Cleveland Browns quarterback Deshaun Watson will serve a six-game suspension without pay but will not be fined for violating the league’s personal conduct policy following accusations of sexual misconduct, disciplinary officer Sue L. Robinson ruled Monday.
Robinson issued her ruling in a comprehensive 16-page report. She wrote that the NFL recommended Watson be suspended for the entire 2022 regular season and postseason.
The NFL Players Association and the league have until Thursday at 9 a.m. ET to file a written appeal of Robinson’s ruling. In a statement Sunday night, the union made it clear that it will “stand by” her decision and urged the NFL to do the same. The league, in a statement Monday, said it was determining its next steps.
If an appeal is made, NFL commissioner Roger Goodell or his designee “will issue a written decision that will constitute full, final and complete disposition of the dispute,” per terms of Article 46 in the league’s collective bargaining agreement.
In relying on precedent, Robinson sought to differentiate between violent and non-violent sexual conduct. Robinson concluded that Watson’s conduct “does not fall into the category of violent conduct that would require the minimum 6-game suspension” which the league had established as “by far the most commonly-imposed discipline for domestic or gendered violence and sexual acts.”
Watson Suspended 6 Games*
The games Deshaun Watson would miss if the suspension levied by Sue L. Robinson holds at six games:
Week 1 at Panthers
Week 2 vs. Jets
Week 3 vs. Steelers
Week 4 at Falcons
Week 5 vs. Chargers
Week 6 vs. Patriots
*NFL has three days to appeal ruling
The ruling relied on 32 previous suspensions under the league’s personal conduct policy since 2015. In 21 of those instances, the league suspended the player for six games, including the cases of Derrius Guice and Johnny Manziel. Greg Hardy was suspended for four games.
The longest suspension — 10 games for Jarron Jones in 2021 — involved a criminal plea and multiple incidents of domestic violence. The two eight-game suspensions — of Kareem Hunt in 2019 and Mark Walton in 2020 — also took into account multiple incidents of domestic violence.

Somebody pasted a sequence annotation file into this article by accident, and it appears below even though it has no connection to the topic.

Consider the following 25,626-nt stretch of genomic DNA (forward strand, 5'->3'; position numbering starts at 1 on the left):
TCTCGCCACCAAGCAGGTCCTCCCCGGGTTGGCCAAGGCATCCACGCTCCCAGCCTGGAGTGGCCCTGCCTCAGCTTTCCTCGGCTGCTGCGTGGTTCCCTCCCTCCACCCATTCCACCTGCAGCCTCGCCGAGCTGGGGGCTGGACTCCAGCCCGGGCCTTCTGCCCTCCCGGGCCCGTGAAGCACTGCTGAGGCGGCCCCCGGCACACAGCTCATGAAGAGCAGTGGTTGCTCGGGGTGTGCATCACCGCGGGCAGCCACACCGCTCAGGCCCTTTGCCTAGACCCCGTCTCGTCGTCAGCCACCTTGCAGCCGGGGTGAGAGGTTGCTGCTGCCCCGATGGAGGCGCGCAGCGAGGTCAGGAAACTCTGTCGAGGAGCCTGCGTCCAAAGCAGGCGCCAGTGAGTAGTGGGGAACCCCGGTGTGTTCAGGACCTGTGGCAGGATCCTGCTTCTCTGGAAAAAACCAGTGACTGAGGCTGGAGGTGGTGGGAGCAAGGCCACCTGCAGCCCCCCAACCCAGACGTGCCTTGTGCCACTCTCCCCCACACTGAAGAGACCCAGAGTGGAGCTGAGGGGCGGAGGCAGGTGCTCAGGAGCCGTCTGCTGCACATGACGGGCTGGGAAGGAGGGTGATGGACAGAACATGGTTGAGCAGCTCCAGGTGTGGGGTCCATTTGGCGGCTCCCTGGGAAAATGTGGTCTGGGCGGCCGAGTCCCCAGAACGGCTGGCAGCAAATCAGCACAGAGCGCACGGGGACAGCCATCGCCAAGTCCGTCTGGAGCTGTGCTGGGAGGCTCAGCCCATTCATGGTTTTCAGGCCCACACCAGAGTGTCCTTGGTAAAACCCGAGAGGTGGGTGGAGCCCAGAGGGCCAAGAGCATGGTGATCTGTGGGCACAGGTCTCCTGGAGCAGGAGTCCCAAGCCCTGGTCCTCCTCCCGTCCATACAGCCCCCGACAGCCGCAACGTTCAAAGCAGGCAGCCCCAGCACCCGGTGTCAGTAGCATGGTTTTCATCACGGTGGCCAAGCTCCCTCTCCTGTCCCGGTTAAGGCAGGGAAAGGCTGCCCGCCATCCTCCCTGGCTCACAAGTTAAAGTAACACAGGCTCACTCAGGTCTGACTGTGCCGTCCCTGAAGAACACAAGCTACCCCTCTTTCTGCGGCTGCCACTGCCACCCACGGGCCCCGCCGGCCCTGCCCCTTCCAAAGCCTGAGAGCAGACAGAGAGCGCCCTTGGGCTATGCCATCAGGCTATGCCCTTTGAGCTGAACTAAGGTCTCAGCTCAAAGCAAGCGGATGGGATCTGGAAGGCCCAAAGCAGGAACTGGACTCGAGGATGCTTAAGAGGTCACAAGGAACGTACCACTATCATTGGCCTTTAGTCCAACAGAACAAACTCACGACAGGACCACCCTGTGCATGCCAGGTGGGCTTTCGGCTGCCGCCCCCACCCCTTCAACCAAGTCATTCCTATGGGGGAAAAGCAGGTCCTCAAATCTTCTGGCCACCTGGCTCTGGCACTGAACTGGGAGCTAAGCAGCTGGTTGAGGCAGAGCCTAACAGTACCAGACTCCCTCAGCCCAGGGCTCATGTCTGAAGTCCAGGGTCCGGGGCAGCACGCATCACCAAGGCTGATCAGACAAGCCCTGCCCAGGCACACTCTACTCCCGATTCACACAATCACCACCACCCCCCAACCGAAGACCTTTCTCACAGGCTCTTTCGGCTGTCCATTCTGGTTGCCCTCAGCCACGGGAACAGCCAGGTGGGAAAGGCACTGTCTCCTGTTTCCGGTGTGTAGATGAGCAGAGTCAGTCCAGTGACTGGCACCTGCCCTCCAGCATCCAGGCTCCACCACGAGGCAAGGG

Robinson wrote that “the NFL carried its burden to prove, by a preponderance of the evidence, that Mr. Watson engaged in sexual assault (as defined by the NFL) against the four therapists identified in the Report. Mr. Watson violated the Policy in this regard.”
Robinson also found that Watson’s “predatory conduct cast ‘a negative light on the League and its players.'”
Robinson ruled that Watson is “to limit his massage therapy to Club-directed sessions and Club-approved massage therapists for the duration of his career, and so [I] impose this mandate as a condition to his reinstatement.” She also ruled that Watson is “to have no adverse involvement with law enforcement, and must not commit any additional violations of the Policy.”
Watson is eligible to return for the Browns’ Oct. 23 game at Baltimore. Sources close to the quarterback told ESPN’s Dianna Russini that they believe six games is too much, but they respect the decision.
Watson was at practice later Monday, waving toward cheering fans while he and his teammates began their stretching period in Berea, Ohio.
He has continually denied all wrongdoing and has said he has no regrets for any of his actions during the massage sessions. Watson also said he cooperated with the NFL’s investigation and “answered every question truthfully” that he was asked by the league’s investigators.
“We respect Judge Robinson’s decision, and at the same time, empathize and understand that there have been many individuals triggered throughout this process,” Browns owners Dee and Jimmy Haslam said in a statement Monday. “We know Deshaun is remorseful that this situation has caused much heartache to many and he will continue the work needed to show who he is on and off the field, and we will continue to support him.”
In Robinson’s ruling, she noted that one of the aggravating factors in determining Watson’s discipline was his “lack of expressed remorse.” She noted that among the mitigating factors were him being a first-time offender and his “excellent reputation in his community prior to these events.”